Strengths of this pedagogical choice are that all students are involved in considering and discussing the question - and because anyone can be called upon to share the discussion there is a much higher incentive for all students to listen to the question, think about the question and provide a response. By randomising who responds no one student or group of students dominate discussion and no-one is allowed to opt-out of engaging.

Criticisms of No Hands Up include possible anxiety produced by the extra pressure placed upon learners who would otherwise not choose to respond or speak publicly - though this can be mitigated by using additional techniques such as Think-Pair-Share, and also that this means they don't get to see who does and doesn't know the answer - though I would argue that an All Class Response System of some kind would do this better anyway.

Though described as technology free - using e.g. paddle pop sticks with names on is a type of technology to ensure random responses - and you can of course use digital technologies to randomise who is selected to respond.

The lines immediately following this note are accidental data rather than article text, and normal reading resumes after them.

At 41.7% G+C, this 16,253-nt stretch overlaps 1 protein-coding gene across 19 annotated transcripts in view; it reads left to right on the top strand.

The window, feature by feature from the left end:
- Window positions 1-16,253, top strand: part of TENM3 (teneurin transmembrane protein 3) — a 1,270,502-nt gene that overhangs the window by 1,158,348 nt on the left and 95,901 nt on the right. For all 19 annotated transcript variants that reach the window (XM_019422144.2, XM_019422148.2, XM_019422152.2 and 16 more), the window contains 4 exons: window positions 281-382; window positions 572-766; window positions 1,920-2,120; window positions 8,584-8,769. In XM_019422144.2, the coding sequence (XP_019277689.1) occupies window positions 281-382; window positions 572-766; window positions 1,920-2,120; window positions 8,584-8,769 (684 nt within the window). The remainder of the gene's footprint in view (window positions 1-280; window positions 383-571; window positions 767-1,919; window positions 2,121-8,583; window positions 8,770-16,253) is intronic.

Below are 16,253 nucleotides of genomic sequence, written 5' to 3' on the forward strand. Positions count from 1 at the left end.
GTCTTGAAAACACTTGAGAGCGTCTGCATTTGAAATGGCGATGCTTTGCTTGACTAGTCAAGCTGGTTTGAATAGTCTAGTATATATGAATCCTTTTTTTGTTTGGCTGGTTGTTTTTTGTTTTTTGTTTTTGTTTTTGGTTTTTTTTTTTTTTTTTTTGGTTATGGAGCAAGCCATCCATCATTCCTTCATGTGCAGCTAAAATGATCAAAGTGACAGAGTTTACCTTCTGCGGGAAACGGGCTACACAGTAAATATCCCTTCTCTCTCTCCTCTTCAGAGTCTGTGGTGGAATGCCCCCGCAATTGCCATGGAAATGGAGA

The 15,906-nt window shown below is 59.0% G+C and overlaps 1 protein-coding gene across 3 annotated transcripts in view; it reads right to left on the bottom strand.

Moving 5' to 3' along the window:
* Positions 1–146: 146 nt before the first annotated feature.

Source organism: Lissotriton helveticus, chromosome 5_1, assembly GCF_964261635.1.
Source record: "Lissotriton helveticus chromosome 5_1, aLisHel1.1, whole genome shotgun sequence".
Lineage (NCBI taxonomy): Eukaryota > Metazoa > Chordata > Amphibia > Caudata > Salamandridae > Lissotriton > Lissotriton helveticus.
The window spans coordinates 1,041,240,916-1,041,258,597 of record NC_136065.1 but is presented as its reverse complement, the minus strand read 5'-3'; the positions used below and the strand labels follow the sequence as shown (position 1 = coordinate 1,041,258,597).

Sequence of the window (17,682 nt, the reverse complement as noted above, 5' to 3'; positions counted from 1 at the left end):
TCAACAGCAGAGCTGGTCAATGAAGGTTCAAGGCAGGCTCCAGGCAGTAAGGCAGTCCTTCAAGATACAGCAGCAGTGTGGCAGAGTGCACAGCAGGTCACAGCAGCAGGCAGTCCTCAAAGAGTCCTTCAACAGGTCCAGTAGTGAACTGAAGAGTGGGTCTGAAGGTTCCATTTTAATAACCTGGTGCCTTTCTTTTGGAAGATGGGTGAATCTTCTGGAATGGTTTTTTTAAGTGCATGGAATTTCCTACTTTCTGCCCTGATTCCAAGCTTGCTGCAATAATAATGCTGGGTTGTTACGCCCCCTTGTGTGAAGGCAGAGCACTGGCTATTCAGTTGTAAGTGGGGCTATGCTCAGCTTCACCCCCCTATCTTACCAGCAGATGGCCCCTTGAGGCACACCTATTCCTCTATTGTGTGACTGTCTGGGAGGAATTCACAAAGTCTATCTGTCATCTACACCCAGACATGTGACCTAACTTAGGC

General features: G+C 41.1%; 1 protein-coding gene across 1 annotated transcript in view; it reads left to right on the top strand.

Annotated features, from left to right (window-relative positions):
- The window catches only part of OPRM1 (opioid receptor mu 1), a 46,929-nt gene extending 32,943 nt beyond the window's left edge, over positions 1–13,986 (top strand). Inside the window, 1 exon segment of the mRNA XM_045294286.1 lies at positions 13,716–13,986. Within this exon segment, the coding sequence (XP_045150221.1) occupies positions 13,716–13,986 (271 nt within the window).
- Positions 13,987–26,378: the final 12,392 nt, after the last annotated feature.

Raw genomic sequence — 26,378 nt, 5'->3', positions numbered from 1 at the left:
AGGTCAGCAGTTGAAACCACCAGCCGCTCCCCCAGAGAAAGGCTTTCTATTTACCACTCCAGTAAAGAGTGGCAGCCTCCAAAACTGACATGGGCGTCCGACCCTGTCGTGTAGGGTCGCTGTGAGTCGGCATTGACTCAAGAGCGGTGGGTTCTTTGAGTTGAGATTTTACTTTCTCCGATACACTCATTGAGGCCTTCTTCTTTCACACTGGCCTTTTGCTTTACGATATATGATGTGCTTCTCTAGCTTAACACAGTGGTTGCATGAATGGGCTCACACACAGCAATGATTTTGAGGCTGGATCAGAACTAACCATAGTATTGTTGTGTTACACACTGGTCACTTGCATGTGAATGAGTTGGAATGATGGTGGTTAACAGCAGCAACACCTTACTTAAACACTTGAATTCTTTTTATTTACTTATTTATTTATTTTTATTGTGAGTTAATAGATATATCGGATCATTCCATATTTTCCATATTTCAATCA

Other no/low-tech high-engagement All Class Response techniques could include using mini-whiteboards, ABCD cards, finger voting or any other way of ensuring that everyone is responding - but crucially there must be an expectation that learners will be followed up with randomised questioning or there is insufficient incentive to think about the answer themselves.

Instant Polling

In a face-to-face environment we could try and get away from traditional I-R-E by using a digital technology such as interactive polling Clickers, Plickers, Kahoot or some other equivalent. This is a much better way of getting all student to respond. These are technologically enabled All Class Response Systems - and there are benefits such as seeing instant graphics representing answers, records that can be kept and investigated - but again these are small benefits compared to the gains that can be made if the learners are engaged in thinking. We must make key choices about how we use them or we risk still engaging in low-thinking-engagement pedagogy.

Turning Point Instant Polling
Image from:
For example - if we use interactive polling - perhaps everyone has to respond, perhaps we've even written excellent multiple-choice options that will tell us something about what the learners are thinking - so far so good - but participation is not the same as engagement.